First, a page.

• Employers are not required to make accommodations for an employee or allow an employee to perform their work duties while using, possessing, or under the influence of cannabis. Nothing in the Act limits an employer from taking adverse or other action upon (a) reasonable suspicion of an employee’s usage of cannabis while engaged in the performance of the employee’s work responsibilities at the workplace or on call, or (b) determine that the employee manifests specific, articulable symptoms of drug impairment while working at the workplace or on call that decreases or lessens performance of the duties or tasks of the position.
  • If employers violate certain provisions in the bill, employees may bring a civil action for judicial enforcement.

“Comparable Work” Becomes New Salary Bar

The Salary Act requires employers to inform employees and applicants about salary ranges for positions. The Salary Act expands prohibitions of gender-based pay discrimination and requires equal pay for “comparable” work as opposed to “equal” work. The Salary Act goes into effect October 1, 2021.

The law modifies the prohibition against sex-based compensation. The amendment changes the law from not allowing employers to pay someone of the opposite sex less for equal work, to not allowing an employer to pay someone of the opposite sex less for comparable work. Determining whether work is comparable will require a review of various factors including, a composite of skill, effort, and responsibility.

This law is one of the first of its kind. Employers should consider adopting policies and practices now that respond to the law, including the development of salary ranges based on objective criteria.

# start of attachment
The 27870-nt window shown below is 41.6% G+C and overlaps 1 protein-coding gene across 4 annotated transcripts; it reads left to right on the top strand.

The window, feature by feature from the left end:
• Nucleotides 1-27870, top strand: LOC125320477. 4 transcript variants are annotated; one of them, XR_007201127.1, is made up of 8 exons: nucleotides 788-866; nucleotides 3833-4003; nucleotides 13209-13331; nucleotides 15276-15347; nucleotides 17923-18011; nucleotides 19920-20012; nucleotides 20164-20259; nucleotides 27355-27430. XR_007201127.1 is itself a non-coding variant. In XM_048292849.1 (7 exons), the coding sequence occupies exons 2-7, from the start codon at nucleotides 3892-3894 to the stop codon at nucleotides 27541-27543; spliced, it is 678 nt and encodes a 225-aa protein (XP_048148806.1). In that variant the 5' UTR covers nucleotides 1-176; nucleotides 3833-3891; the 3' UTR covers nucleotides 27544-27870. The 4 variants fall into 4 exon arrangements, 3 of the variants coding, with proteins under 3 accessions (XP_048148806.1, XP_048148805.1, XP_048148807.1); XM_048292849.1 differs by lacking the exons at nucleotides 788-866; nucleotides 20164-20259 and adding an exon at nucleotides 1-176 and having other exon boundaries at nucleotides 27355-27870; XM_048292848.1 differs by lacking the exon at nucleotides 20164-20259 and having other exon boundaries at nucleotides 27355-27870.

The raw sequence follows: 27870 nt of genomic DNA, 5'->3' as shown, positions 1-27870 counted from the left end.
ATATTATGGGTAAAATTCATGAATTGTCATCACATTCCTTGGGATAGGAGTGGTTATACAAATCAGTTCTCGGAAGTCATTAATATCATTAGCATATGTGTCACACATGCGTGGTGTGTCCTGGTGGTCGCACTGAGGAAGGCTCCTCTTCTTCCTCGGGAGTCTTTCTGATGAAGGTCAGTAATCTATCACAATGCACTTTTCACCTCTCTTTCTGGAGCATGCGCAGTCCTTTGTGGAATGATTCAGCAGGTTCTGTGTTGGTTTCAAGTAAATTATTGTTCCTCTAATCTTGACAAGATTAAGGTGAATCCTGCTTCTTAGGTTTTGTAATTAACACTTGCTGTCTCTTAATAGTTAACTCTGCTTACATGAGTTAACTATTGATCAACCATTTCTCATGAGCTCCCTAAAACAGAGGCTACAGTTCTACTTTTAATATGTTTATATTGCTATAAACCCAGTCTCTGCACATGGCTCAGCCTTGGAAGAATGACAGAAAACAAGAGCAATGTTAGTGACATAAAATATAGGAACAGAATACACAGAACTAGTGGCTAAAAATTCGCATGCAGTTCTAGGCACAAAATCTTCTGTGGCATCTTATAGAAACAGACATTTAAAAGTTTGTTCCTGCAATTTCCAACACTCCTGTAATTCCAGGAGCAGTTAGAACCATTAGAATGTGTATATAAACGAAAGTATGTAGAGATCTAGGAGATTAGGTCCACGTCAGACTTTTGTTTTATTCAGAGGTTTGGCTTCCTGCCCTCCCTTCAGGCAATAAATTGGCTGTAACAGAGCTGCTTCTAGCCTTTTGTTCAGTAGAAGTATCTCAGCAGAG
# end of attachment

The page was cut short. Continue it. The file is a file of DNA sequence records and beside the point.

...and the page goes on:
The Salary Act also prohibits employers from:

  • Failing or refusing to provide job applicants with wage ranges for the position to which he or she is applying, upon (a) the applicant’s request, or (b) prior to or at the time the applicant is made an offer of compensation; or
  • Failing or refusing to provide employees the wage range for the employee’s position upon (a) the hiring of the employee, (b) a change in the employee’s position with the employer, or (c) the employee’s first request for a wage range.

Employees or prospective employees may bring action in court to redress any violation of these requirements within two years of the violation. A successful claimant can obtain compensatory damages, attorney’s fees, costs, and even punitive damages.

The law defines “wage range” as: [T]he range of wages an employer anticipates relying on when setting wages for a position.” This may include reference to a pay scale, previously determined range of wages for the position, actual range of wages for those employees currently holding comparable positions, or the employer’s budgeted amount for the position.

Connecticut employers should review these new laws and ensure their policies and practices are in compliance by the time the laws go into effect. If you have questions about compliance or need assistance updating your policies and practices, contact a Hinckley Allen Labor & Employment attorney.

[1] The bill’s employer provisions are primarily located in sections 97-101.

For additional information, please contact one of the authors listed above, or any member of our Labor & Employment Law Practice Group.